- With the i5 and i7 and with AMD chips, the memory controller is integrated into the CPU (You could do this test with a different CPU but same RAM/motherboard).
- Older Intel chips the memory controller is integrated into the northbridge (motherboard).
- If the RAM comes back clean, you have a problem with your memory controller. On the motherboard, this is either a fundamental design flaw or something that may be fixed with firmware/BIOS. If it is the CPU, I really have no idea where to go from there.
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krinn
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PostPosted: Thu Oct 16, 2014 1:00 pm    Post subject: Reply with quote

rams are just little bitch ; you assume your ram may have a problem when they might just have none.

Sometimes the mb bug with some ram model, sometimes a bios fix that, sometimes it bug when you wronly put them in slots (not your case as you fill all slots), sometimes mb have a problem with all slots fill, sometimes you get the problem with all slots fill and some ram model only...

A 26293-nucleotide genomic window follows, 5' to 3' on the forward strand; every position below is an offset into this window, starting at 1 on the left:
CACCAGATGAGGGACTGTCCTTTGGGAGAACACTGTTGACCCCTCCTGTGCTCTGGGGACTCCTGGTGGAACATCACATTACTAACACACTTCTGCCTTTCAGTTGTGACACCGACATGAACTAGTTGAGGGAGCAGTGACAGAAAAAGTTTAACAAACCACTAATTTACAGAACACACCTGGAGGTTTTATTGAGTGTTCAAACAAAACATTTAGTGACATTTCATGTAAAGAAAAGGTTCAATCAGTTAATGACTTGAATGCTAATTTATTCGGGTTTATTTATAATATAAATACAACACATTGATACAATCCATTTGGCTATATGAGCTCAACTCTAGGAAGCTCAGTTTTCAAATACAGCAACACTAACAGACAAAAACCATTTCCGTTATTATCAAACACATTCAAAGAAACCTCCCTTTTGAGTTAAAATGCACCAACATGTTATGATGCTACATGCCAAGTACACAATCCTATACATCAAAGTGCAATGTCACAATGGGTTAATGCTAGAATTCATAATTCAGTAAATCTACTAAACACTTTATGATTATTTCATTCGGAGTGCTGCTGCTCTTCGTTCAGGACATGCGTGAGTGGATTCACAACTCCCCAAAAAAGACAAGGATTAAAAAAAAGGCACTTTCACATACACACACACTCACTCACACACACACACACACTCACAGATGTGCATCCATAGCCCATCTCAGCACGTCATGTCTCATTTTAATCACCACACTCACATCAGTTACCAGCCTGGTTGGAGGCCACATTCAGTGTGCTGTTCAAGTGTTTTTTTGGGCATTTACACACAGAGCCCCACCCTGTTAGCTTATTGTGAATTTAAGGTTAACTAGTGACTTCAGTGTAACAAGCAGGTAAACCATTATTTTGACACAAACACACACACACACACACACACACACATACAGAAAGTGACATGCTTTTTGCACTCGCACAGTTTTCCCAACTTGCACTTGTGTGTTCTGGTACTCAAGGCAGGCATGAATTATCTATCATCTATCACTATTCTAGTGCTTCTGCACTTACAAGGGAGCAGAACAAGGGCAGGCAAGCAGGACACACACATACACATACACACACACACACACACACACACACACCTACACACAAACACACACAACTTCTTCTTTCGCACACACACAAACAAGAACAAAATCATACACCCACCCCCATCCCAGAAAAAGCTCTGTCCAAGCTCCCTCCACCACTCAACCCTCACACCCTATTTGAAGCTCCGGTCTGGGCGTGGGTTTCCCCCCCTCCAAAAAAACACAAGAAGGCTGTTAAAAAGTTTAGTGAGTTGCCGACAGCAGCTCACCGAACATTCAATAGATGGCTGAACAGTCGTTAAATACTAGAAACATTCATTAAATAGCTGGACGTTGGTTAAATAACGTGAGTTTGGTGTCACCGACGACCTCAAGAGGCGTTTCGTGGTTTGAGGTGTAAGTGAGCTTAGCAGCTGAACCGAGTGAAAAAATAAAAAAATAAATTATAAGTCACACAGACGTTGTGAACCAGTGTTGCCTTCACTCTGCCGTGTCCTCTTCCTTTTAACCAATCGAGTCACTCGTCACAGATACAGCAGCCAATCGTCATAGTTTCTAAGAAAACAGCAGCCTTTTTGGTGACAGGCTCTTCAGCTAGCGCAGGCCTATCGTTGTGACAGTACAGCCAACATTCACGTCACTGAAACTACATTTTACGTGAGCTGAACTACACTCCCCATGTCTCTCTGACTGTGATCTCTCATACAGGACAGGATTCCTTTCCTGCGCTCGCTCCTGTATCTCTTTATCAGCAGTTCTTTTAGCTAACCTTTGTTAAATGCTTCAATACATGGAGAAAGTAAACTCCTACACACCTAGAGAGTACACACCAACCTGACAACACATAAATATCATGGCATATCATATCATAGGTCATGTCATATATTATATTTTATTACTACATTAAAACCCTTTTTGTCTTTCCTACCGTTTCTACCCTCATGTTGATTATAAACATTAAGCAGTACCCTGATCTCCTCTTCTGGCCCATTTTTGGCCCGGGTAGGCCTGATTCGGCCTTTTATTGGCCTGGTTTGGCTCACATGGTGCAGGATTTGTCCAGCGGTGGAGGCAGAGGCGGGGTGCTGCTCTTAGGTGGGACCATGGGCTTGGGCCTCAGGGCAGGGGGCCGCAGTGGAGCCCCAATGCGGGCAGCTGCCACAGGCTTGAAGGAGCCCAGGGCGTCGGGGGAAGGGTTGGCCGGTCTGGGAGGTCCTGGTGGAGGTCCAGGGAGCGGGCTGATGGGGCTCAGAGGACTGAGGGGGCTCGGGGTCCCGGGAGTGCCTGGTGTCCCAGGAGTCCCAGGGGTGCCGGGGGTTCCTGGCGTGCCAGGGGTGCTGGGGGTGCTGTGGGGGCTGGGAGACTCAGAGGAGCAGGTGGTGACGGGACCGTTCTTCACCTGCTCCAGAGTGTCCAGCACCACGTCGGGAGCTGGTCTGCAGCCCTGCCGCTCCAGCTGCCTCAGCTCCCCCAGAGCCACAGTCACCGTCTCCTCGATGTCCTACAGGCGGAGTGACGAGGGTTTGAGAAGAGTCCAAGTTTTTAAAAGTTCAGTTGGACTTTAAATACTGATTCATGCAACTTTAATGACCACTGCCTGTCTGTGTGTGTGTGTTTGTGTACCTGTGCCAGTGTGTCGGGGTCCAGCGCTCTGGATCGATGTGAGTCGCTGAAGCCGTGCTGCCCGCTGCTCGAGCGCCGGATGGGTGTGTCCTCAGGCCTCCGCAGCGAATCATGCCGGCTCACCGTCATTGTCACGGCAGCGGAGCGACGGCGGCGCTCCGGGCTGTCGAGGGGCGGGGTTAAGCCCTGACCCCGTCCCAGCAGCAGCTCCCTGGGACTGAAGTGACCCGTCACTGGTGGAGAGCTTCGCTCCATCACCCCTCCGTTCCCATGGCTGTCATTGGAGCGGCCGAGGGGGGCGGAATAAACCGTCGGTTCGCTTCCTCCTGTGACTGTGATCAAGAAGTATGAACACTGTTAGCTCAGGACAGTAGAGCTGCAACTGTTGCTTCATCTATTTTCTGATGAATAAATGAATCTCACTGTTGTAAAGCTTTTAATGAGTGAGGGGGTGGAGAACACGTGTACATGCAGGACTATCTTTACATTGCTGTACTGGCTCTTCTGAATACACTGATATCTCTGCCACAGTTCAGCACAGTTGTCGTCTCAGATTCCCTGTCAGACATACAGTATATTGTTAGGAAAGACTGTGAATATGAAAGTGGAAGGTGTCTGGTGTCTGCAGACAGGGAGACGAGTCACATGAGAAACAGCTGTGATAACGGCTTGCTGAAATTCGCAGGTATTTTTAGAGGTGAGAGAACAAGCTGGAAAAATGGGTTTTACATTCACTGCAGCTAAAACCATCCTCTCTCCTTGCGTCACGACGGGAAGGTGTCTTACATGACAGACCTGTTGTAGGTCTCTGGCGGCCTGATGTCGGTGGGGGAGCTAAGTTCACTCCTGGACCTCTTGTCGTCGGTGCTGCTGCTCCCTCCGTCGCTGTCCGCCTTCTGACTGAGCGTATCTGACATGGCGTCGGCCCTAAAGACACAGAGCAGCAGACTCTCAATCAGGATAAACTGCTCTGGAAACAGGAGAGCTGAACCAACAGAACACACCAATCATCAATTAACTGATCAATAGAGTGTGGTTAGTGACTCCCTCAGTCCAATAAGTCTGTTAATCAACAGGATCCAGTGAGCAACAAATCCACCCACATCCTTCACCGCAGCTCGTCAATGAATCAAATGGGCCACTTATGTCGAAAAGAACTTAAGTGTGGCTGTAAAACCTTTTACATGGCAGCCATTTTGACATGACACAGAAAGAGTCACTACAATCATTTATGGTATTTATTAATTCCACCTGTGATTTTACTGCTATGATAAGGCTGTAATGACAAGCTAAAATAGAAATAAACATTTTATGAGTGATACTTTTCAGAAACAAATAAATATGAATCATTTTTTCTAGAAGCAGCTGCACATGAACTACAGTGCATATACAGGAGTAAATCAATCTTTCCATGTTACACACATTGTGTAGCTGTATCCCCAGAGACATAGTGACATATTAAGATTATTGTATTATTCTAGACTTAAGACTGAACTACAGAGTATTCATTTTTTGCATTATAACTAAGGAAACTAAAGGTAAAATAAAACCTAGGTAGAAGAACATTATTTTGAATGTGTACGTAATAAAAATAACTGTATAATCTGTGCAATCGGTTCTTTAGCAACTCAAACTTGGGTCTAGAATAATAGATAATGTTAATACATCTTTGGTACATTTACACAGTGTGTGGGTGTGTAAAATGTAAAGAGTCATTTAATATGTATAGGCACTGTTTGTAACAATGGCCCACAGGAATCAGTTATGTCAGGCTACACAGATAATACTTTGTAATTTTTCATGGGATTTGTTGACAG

And just sometimes it's the heat. You know the : my rams works but fail sometimes, and it took me long time to see memtest fail with them (long time, highly working -> heat too high -> failure)

You should gave your mb model/version so other users can help you with that (as a "i have that mb and those ram and all is fine" is an help too).
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NeddySeagoon
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PostPosted: Thu Oct 16, 2014 7:36 pm    Post subject: Reply with quote

... and sometimes its contact resisitance between the DIMM and the slot.